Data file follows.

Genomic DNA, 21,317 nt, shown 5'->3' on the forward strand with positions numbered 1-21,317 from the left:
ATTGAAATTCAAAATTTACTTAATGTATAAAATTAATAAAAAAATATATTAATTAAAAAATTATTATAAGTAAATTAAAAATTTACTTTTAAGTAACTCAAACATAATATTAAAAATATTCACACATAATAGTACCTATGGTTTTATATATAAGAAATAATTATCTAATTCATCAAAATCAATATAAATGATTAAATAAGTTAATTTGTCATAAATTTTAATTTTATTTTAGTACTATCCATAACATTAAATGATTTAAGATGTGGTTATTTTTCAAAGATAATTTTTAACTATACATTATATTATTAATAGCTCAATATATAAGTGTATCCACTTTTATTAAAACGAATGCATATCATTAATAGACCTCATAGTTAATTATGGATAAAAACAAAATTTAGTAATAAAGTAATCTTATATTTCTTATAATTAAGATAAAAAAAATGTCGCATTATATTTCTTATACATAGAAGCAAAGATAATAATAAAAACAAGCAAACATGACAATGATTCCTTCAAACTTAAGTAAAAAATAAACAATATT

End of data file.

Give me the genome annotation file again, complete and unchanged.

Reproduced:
Genomic DNA, 21,317 nt, shown 5'->3' on the forward strand with positions numbered 1-21,317 from the left:
ATTGAAATTCAAAATTTACTTAATGTATAAAATTAATAAAAAAATATATTAATTAAAAAATTATTATAAGTAAATTAAAAATTTACTTTTAAGTAACTCAAACATAATATTAAAAATATTCACACATAATAGTACCTATGGTTTTATATATAAGAAATAATTATCTAATTCATCAAAATCAATATAAATGATTAAATAAGTTAATTTGTCATAAATTTTAATTTTATTTTAGTACTATCCATAACATTAAATGATTTAAGATGTGGTTATTTTTCAAAGATAATTTTTAACTATACATTATATTATTAATAGCTCAATATATAAGTGTATCCACTTTTATTAAAACGAATGCATATCATTAATAGACCTCATAGTTAATTATGGATAAAAACAAAATTTAGTAATAAAGTAATCTTATATTTCTTATAATTAAGATAAAAAAAATGTCGCATTATATTTCTTATACATAGAAGCAAAGATAATAATAAAAACAAGCAAACATGACAATGATTCCTTCAAACTTAAGTAAAAAATAAACAATATT